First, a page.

Dave: You know, as well as anybody, Robert—you know, as parents, you pray your whole life that, when your son or daughter becomes a man or a woman, husband/wife, they will have mentors/community in their life that will point them to Jesus—you and Bobbie have been that for our son and daughter-in-law/for Austin and Kendall. Hearing you talk about that moment: what an answer to prayer.
And you said earlier, your book is written for men in their 40s/50s; but it’s actually for 20-year-olds and 30-year-olds because the way Bobbie finished her gun lap has been an inspiration and a model for my son and daughter-in-law, and many others: how to do life/how to live for Jesus from the birth of Olive—from, you know, the starting lap—to the very end. I don’t even know if you’ll ever know what a blessing you two have been to our family, because you lived so well and modeled that for our own son and daughter-in-law.
Robert: Well, thank you for saying that, Dave. One of the really important points of Gun Lap is what you are describing now. I’m overwhelmed/really, humbled with the kind things that you are saying. This isn’t just about my life. It’s about what I’m doing with my life as it relates to younger men; so the chance to have somebody in my life, like your son Austin, and to be able to pour into him.
You talk about a man with a teachable spirit, a man who is—I mean, you can set your watch by his attitude—it’s the same: it’s upbeat, teachable, kind, happy, pleasant, smart—all those things; this is Austin Wilson. The Lord gave me this young man, who actually set up his office in my home in Orlando. We had several years—in fact, I rarely took a trip after that that I didn’t have Austin be my colleague, my traveling companion, be my GPS in my rental car—or whatever—so that’s the great joy.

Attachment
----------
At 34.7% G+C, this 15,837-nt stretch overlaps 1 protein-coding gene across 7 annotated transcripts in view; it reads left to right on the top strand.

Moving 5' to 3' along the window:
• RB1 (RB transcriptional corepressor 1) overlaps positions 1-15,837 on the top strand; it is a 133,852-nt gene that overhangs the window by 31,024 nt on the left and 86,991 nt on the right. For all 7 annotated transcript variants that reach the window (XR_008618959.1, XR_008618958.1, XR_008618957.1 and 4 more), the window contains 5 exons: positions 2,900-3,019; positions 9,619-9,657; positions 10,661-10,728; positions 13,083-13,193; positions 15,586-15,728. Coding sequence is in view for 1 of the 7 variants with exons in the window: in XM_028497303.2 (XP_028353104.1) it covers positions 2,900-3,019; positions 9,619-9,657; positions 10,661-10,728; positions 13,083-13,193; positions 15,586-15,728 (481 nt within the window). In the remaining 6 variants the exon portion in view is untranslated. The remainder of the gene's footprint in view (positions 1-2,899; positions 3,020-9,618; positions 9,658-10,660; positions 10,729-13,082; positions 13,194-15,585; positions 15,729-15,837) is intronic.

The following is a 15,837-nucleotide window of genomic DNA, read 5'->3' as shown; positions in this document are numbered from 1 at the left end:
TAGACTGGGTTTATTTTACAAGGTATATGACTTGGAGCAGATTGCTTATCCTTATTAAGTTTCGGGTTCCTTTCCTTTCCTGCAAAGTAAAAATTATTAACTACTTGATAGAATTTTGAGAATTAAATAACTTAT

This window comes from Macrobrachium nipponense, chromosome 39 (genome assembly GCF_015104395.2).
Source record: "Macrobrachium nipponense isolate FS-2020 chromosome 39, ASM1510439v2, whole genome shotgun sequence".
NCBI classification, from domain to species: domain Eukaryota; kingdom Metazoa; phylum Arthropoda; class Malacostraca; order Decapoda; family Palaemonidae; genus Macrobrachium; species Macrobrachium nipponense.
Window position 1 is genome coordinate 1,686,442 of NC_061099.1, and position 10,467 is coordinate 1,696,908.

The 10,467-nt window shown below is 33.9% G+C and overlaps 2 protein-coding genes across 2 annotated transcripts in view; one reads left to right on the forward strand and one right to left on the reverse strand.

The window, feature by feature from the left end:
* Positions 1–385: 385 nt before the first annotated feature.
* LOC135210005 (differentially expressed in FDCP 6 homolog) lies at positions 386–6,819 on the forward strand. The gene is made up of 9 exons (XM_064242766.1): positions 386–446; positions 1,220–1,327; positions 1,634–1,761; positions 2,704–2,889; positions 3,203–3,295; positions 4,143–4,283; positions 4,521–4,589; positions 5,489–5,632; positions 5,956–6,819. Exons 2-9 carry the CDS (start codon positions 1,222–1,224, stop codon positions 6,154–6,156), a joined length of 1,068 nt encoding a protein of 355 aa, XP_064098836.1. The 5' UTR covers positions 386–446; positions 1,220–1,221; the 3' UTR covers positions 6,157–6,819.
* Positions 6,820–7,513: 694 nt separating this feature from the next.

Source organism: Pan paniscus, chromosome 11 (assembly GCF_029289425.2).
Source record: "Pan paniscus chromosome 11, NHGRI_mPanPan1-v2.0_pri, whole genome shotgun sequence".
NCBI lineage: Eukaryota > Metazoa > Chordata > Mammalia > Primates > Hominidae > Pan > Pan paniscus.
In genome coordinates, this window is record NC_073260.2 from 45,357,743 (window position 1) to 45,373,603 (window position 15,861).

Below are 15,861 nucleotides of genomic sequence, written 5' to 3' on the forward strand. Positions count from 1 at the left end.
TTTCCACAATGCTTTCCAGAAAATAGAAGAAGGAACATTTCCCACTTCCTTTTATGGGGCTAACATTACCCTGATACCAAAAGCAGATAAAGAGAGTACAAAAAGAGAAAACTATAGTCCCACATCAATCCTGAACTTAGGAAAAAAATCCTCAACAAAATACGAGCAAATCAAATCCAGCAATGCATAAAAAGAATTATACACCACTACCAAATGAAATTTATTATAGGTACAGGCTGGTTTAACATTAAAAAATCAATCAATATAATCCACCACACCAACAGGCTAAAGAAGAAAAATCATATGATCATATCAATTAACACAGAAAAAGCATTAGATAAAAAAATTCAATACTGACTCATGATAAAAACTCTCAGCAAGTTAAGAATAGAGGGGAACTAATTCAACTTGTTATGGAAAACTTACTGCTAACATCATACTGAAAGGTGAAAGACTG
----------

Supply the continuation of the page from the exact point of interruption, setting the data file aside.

You guys know this so well. The stewardship of your life poured into younger people brings you more joy than it did when you first experienced it yourself. That’s/that’s the chapter called “ROI: A Nice ROI”—Return on Investment—so that—the truth is I will, in my lifetime, I won’t really know the impact that Bobbie had in Olive’s life or, really, in Kendall and Austin’s life. That’s kind of just paying it forward.
You do what you can: you fail transparently, and you confess when it is time for that; and you also aren’t afraid to say, “This is the way you do this.” You’ve got an apprentice, who is watching what you do—which, by the way, you know this so well—when that video camera is running, and this younger person is watching you, recording you, that impacts/that transforms, actually, how you act/how you live. It’s a two-way gift—it’s a gift to the younger person, but it’s also a gift to you—that the things that you may think of doing, or be tempted to do, when you’ve got a travelling companion, that fixes all of that.